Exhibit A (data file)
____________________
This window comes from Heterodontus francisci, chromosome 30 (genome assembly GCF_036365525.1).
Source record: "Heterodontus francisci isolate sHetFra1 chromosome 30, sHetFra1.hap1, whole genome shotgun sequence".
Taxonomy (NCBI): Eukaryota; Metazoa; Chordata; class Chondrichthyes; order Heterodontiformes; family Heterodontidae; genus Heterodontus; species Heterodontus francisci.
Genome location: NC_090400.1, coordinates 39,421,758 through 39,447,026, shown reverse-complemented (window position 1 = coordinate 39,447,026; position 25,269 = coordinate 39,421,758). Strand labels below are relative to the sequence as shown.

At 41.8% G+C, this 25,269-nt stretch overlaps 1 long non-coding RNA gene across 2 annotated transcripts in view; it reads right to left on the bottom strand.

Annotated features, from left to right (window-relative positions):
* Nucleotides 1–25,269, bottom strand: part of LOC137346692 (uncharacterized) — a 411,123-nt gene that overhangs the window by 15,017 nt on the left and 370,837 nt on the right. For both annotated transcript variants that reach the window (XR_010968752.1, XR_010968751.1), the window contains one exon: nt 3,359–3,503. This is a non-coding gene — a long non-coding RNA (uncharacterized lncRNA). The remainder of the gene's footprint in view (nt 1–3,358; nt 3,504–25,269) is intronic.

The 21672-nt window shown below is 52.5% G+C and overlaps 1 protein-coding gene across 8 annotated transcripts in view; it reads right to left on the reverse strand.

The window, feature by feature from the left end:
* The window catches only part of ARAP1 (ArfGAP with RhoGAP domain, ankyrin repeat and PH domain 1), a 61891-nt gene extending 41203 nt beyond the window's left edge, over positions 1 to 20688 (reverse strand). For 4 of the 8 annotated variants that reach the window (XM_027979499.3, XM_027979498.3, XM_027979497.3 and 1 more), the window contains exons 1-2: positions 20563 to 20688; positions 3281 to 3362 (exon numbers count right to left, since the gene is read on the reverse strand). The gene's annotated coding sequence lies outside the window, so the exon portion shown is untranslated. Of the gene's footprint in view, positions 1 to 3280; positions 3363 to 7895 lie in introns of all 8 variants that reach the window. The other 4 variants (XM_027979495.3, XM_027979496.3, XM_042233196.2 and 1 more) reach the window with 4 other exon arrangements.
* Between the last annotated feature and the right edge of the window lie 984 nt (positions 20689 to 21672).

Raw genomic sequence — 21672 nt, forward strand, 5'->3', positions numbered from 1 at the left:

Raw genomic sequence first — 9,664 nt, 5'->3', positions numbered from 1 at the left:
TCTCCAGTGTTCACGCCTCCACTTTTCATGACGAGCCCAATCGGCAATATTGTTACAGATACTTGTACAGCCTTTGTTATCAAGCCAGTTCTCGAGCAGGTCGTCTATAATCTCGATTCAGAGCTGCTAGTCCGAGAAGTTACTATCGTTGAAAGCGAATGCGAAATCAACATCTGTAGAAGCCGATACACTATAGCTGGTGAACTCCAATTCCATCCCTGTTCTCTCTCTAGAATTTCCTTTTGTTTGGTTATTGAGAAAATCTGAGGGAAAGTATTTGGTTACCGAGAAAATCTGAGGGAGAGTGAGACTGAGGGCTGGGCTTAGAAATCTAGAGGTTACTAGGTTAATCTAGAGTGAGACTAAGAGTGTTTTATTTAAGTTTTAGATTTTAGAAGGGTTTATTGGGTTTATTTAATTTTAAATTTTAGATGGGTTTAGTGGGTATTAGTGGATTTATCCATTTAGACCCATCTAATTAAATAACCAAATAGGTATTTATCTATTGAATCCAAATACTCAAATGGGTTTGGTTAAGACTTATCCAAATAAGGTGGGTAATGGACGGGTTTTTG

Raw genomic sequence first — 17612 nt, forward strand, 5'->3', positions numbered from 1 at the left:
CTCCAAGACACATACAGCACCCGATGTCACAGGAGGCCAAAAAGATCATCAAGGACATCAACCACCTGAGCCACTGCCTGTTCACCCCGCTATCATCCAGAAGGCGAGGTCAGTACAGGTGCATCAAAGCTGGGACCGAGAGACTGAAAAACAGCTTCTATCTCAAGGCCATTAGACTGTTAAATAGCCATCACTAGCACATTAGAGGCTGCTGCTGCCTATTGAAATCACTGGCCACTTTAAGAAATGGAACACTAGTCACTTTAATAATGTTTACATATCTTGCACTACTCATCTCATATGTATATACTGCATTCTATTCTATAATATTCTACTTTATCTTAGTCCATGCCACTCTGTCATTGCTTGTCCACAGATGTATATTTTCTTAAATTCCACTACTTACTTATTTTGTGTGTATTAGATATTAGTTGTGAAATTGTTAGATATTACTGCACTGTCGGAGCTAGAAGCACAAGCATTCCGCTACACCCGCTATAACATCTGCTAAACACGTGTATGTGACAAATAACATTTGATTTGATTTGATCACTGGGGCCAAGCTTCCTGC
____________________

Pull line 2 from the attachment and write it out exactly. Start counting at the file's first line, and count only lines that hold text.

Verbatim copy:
Source record: "Heterodontus francisci isolate sHetFra1 chromosome 30, sHetFra1.hap1, whole genome shotgun sequence".